Over at his Linlithgow Journal, Stephen is evoking the spirit of the Dead Parrot Sketch in the light of Unesco's startling declaration that, in spite of having several hundred speakers each, Cornish and Manx are both 'dead' languages. I can't quite work out how Stephen feels about this subject, and it seems neither can he! (And someone really ought to gently point out to him that Cornish is not a 'Gaelic' language.) But one of his commenters Matthew Huntbach gets to the crux of the issue, pointing out that the important thing is not how many people speak a language, but whether any of them are native speakers. He concedes the point that there are now native Cornish speakers who were brought up in the language by their parents, but says this doesn't count as it is not a 'natural' transmission - ie. whatever language these people are native speakers of, it isn't authentic Cornish.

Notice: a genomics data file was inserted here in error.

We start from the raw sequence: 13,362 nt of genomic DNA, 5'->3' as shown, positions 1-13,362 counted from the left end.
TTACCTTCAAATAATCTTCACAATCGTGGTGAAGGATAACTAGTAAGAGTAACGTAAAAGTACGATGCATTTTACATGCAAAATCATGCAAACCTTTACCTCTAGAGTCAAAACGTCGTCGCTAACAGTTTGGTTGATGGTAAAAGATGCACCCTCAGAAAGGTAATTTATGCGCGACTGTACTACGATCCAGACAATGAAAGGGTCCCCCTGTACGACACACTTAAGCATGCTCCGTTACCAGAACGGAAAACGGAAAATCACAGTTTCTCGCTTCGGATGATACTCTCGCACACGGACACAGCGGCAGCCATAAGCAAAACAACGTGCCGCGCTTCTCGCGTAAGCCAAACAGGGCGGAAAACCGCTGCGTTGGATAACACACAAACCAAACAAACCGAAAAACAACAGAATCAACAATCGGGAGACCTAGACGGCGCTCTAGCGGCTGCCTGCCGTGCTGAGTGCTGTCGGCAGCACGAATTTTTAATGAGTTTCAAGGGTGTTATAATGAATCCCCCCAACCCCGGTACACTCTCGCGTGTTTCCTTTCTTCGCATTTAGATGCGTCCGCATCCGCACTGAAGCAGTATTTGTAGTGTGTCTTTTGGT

Hmmm. In this world of mass immigration there must be plenty of native English speakers around who were taught the language in the home by non-native speakers - they perhaps have a different accent, but are they really speaking a language other than English? My assumption would be that the differences between natively-spoken modern Cornish and long-dead 'Cornish Classic' are not great enough to justify defining them as two separate languages. But even if they were, Unesco should still have noted that - whatever they choose to call it - Cornwall most certainly now has its own living language.